English Abstract The aim of this study was to investigate the degree of
climate response to changes in the UV radiation of the active sun during the
11- year solar cycle, and to examine the physical mechanisms involved, with
the use of an interactively coupled chemistry- General Circulation Model
(GCM). The solar forcing is represented by changes in incident irradiance,
with solar fluxes adjusted in the model's spectral intervals, according to
the difference between observed solar maximum and solar minimum conditions.
Results so far, based upon a model run of 10 years, show that enhanced UV
results in increases of stratospheric ozone, associated with temperature
increases and seasonally varying changes in the zonal wind structure. The
simulated changes are in reasonable agreement with observed changes in the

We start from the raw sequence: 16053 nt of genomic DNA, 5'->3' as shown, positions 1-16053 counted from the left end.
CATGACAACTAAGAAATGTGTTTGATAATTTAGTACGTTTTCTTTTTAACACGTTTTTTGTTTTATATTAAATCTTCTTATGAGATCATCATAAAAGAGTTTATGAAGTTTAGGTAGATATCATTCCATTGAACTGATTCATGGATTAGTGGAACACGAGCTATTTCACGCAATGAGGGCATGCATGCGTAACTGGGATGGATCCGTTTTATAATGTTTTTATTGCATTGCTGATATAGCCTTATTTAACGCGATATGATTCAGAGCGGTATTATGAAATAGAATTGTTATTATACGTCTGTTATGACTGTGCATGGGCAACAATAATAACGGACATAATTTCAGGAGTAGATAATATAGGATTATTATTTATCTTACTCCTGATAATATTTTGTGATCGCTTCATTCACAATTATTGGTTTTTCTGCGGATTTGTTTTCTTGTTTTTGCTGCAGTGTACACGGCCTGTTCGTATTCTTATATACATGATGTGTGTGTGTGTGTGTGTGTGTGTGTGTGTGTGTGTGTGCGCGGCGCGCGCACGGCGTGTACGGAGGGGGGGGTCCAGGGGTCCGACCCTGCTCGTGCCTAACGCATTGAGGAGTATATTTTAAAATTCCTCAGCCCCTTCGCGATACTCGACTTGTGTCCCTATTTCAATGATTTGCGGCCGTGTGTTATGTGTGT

stratosphere between solar minimum and solar maximum conditions. Changes in
the troposphere include an increase of the tropical easterlies in all months
and a banded structure of zonal wind changes at higher latitudes. The
latter have also been found in similar model experiments elswhere.
Simulated temperature changes in the upper troposphere are mainly positive,
but near the surface also large areas of cooling are found. This brings us
to the general conclusion that regionally climate response to enhanced UV
might be significant, but on a global scale, e.g. on global mean
temperature, it is most probably small. It is very likely that dynamical
processes are responsible for the response of the troposphere, but the
precise nature of these remains as yet unclear.